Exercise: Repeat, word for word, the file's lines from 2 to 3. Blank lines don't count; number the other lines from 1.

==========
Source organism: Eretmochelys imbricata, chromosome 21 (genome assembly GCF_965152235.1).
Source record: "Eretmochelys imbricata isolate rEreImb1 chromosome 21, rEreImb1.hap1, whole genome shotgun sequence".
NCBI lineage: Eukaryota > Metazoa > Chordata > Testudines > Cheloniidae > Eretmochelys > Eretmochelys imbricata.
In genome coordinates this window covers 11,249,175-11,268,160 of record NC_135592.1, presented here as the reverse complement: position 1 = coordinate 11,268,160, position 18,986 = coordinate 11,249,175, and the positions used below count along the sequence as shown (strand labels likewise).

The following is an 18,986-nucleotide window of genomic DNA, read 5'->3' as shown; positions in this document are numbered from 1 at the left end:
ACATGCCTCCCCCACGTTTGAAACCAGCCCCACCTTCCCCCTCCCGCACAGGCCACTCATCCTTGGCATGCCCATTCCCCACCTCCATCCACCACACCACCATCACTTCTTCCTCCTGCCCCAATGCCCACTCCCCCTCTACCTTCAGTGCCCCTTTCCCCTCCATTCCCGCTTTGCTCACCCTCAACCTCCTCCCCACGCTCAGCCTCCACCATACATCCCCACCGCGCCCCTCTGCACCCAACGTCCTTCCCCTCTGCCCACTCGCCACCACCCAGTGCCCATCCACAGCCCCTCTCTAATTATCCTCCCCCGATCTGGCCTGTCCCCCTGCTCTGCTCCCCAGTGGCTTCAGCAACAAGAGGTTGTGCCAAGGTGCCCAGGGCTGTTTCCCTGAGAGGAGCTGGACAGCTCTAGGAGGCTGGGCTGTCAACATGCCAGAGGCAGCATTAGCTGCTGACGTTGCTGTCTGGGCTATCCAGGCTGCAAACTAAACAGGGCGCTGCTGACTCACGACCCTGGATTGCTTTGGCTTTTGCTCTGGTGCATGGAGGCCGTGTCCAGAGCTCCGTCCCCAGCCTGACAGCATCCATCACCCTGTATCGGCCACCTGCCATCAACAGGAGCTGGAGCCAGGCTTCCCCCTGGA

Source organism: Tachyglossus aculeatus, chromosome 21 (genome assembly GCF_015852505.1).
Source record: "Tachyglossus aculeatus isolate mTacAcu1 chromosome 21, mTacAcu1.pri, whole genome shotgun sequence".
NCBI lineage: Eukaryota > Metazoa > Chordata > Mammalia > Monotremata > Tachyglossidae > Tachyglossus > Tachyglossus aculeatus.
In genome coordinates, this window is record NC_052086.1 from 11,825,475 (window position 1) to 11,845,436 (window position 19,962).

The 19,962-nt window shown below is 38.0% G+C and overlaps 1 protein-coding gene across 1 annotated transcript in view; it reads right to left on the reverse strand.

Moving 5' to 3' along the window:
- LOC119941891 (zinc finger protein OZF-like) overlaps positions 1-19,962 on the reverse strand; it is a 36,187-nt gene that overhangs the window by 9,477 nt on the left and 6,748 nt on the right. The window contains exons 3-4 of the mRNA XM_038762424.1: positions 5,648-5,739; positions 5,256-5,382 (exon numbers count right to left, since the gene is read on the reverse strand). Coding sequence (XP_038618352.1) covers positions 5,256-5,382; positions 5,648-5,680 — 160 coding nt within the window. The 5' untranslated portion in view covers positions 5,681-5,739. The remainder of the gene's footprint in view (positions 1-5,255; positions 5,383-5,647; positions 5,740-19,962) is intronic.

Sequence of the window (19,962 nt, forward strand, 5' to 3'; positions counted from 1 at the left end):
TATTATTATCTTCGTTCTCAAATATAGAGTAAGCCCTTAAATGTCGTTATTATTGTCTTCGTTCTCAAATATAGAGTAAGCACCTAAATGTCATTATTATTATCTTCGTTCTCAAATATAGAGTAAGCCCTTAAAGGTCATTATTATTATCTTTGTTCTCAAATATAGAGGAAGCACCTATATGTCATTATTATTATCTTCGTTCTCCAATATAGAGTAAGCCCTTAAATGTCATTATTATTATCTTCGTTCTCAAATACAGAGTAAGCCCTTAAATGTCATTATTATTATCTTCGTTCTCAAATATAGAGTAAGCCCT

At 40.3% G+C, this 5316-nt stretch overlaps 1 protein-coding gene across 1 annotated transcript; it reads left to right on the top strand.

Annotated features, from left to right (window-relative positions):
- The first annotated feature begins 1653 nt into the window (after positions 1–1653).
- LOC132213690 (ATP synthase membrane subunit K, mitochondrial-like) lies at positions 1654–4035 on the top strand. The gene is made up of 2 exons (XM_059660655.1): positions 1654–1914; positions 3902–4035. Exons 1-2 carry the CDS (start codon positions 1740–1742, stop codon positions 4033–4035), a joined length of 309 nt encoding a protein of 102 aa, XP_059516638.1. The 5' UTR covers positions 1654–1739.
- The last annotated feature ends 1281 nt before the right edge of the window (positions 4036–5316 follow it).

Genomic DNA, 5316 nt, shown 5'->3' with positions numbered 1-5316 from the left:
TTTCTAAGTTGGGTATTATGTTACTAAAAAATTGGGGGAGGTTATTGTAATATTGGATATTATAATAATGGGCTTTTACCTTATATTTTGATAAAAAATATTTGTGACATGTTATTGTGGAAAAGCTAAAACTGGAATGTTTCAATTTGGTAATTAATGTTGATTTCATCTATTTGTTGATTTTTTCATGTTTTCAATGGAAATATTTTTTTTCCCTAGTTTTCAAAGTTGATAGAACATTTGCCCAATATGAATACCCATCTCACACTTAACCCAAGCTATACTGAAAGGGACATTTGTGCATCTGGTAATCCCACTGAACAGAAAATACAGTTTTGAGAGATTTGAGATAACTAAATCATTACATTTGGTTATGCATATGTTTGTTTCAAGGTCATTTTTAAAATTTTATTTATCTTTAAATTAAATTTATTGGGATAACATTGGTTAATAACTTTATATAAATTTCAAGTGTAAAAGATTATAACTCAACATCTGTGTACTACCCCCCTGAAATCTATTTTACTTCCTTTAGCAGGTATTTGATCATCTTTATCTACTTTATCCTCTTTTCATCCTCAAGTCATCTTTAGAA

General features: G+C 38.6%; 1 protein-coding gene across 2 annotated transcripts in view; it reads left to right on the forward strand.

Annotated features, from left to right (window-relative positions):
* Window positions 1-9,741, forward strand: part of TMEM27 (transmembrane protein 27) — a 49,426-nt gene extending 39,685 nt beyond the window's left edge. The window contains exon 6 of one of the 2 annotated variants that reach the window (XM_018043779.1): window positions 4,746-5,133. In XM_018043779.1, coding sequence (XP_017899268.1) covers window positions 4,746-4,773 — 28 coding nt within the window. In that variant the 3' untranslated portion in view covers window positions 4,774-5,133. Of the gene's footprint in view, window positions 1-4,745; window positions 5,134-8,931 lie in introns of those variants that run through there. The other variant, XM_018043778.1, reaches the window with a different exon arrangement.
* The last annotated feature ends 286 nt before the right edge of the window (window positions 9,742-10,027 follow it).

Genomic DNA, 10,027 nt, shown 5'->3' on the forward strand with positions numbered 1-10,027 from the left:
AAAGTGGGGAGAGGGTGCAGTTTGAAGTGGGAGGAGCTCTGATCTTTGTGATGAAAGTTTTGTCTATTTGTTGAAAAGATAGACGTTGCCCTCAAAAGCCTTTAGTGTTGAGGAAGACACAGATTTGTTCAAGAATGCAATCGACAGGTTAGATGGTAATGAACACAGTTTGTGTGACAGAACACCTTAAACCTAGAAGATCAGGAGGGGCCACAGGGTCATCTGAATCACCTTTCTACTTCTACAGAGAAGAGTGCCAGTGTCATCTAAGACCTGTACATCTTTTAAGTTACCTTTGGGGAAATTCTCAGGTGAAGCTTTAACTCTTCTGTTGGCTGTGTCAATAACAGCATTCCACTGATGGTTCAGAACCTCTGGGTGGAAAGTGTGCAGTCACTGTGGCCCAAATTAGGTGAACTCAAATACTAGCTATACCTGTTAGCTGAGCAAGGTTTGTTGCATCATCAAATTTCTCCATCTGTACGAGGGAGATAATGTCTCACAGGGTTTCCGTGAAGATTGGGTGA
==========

Source record: "Eretmochelys imbricata isolate rEreImb1 chromosome 21, rEreImb1.hap1, whole genome shotgun sequence".
NCBI lineage: Eukaryota > Metazoa > Chordata > Testudines > Cheloniidae > Eretmochelys > Eretmochelys imbricata.